State budget impasse imperils healthcare, say experts

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Bill Rider, The Mental Health Center of Greater Manchester’s president and chief executive officer. Photo/Pat Grossmith

MANCHESTER, NH – With a Democratic legislature and a Republican governor in at an impasse over a $16 billion biennial budget,  health care providers from across the state are saying the health care workforce crisis is deepening with thousands of positions going unfilled statewide.  

That shortage is affecting medical care and services, particularly in the mental health field, assisted living facilities and nursing homes.

“There are people in need having services delayed and people are suffering,” said Patricia Carty,  Executive Vice President & Chief Operating Officer of The Mental Health Center of Greater Manchester.  “New Hampshire can do better.”

Bill Rider, the center’s president and chief executive officer, said the state’s deferred investment in the healthcare safety net “has been cited to be the essential or root cause of the severe healthcare workforce shortage we are experiencing these days. Basically, the people who would fill these health care jobs have moved elsewhere for better prospects” or have chosen other fields. 

He said the good news is there are solutions but those are found in the month-long, stalemated budget.

Patricia Carty, Executive Vice President & Chief Operating Officer of The Mental Health Center of Greater Manchester, holds a copy of the state’s 10-year Mental Health Plan. Photo/Pat Grossmith

Rider urged the dozens of healthcare workers attending the news conference at the center’s downtown Wall Street offices to call their legislators about the issue.   One attendee offered up the number to reach the Governor’s office — 271-2121.

Jonathan Routhier, Executive Director of Community Support Network in Concord, said all Medicaid providers are facing workforce challenges because patients require not only mental health services, but they need access to qualified clinicians, nurses, primary and specialty care physicians. 

Gary Cahoon, vice president of the New Hampshire Association of Residential Care Homes (NH ARCH), the state-wide organization of assisted living/residential care providers, said this year the Carpenter Home in Swanzey and the Gafney Home, in Rochester, both not-for-profits,  shut down.

The Carpenter Home, a town-owned not-for-profit organization, had provided services to the elderly and disabled for southwest NH for nearly 90 years, from 1930 to May of this year.

Cahoon talked to the town manager who said there were two reasons for the closure:  first, an inability to hire and retain qualified staff, and second, the basic inadequacy of Medicaid funding to sustain their operations.

“The rates, in other words, were too low,” he said.

With low rates, wages can’t be raised for those workers, the healthcare professionals said.

The Gafney Home, founded in 1904, also cited inadequate Medicaid rates as a primary reason for closing.

Cahoon said the closing of these two homes, which together served NH residents for 205 years, “underscores the urgency of the situation we face as a state.  Every day we delay and do not produce a meaningful increase in reimbursement rates, healthcare organizations both large and small across the state become weaker.  Many are on the brink of failing.   If they fail, those who will suffer most are the vulnerable people they serve.”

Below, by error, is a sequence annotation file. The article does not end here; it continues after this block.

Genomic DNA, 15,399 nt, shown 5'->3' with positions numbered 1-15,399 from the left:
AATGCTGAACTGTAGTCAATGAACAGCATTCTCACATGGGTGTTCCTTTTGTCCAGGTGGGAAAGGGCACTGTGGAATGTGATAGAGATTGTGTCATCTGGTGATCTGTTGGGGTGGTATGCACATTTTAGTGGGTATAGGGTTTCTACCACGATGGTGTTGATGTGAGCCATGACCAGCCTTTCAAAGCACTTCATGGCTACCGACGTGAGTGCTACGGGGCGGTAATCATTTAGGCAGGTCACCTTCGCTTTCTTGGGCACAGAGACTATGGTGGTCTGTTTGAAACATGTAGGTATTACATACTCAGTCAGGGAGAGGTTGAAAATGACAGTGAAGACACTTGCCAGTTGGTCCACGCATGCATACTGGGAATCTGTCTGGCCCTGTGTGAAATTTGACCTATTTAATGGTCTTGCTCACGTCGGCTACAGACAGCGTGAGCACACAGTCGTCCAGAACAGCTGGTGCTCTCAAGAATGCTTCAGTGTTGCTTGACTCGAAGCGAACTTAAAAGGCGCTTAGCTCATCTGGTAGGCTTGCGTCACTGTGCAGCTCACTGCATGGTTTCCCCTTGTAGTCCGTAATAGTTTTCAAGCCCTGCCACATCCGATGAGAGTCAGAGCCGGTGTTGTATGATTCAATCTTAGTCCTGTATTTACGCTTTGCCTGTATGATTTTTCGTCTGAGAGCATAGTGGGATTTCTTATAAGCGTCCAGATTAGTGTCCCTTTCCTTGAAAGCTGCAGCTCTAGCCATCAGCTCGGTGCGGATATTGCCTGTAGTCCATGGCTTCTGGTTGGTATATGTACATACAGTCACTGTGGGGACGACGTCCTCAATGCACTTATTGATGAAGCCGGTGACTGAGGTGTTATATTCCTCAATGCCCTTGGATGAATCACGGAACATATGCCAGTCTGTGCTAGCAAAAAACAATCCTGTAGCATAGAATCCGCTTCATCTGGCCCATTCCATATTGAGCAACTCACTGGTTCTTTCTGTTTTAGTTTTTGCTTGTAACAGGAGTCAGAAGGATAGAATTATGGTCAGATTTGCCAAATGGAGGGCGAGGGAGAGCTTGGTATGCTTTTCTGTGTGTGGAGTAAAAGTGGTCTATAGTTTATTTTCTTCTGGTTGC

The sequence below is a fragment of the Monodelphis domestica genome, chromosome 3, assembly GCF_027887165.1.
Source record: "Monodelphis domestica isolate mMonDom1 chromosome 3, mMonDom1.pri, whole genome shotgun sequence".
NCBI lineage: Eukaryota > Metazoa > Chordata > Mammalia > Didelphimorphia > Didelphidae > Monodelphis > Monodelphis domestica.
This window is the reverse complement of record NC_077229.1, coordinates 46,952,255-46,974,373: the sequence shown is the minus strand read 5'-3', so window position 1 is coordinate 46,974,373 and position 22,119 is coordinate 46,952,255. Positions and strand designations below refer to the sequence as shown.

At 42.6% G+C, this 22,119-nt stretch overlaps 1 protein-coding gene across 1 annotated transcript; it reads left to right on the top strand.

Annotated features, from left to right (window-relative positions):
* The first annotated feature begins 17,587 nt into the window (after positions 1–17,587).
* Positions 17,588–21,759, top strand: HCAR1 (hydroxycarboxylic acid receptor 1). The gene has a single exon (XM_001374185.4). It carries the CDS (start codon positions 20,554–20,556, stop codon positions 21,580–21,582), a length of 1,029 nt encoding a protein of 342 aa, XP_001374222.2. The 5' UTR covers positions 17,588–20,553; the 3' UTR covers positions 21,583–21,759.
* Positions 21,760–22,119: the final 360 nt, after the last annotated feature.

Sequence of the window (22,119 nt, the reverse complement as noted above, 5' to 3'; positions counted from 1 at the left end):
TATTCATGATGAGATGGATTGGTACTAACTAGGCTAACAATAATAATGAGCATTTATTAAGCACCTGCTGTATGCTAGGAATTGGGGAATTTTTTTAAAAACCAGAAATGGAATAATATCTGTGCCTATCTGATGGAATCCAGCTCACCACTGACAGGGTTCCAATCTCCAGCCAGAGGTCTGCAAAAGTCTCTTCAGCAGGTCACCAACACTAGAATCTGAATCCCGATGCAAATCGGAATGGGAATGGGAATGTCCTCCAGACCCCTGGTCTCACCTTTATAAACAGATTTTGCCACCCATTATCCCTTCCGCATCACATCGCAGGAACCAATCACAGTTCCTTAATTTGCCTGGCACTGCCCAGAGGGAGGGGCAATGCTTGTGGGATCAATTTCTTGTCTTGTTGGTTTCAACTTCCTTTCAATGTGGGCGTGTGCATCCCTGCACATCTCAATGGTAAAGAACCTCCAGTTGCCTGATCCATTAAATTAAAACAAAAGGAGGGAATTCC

Gary Cahoon, vice president of the New Hampshire Association of Residential Care Homes, said a NH nursing home loses on average about $50 per day per Medicaid-funded resident. Photo/Pat Grossmith

Another reason the Gafney House closed, he said, was that in recent years hospitals were putting pressure on assisted living homes to take in frailer and sicker residents because of the lack of nursing home beds.

Cahoon said in 1997, Medicaid-funded residents in state nursing homes peaked at just under 5,300 people. That year, there were about 142,000 NH residents aged 65 and over but by July 1, 2018, the U.S. Census estimated there were 238,000, an increase of more than 67 percent. 

“The demographics alone indicate there should be a problem, but that is only part of the story,” he said.  “On average a NH nursing home loses about $50 per day per Medicaid-funded resident.”

To make up for the shortfall, he said the common practice is to covert Medicaid-funded long-term care beds to Medicare or private insurance-funded rehabilitation beds.  The Medicare per diem rate is approximately double the Medicaid rate, he said.

 Underfunding of long term care beds, he said, led to a shortage that caused “a crisis in assisted living and home health care. “

This is just “one of many reasons why Medicaid rates need to be increased across the board rather than be subject to ’targeted’ increases,” Cahoon said.


The proposed state budget increases Medicaid rates for mental health services by a total of $60 million in each of the two years.  The last time there was an increase it was in 2006 when it was upped by 2 percent when mental health professionals had requested an increase of 22 percent.   

Since 2006, costs have increased by about 25 percent, the mental health professionals said. 

The $60 million increase in the proposed budget amounts to a 3.1 percent increase for each of the two years, or what one woman said was a 62 cents an hour increase for those working with individuals with serious diagnoses.

The budget is at an impasse because two-term Governor Chris Sununu and Democratic lawmakers disagree over increasing business taxes and whether to use budget surplus money to increase aid to cities and towns.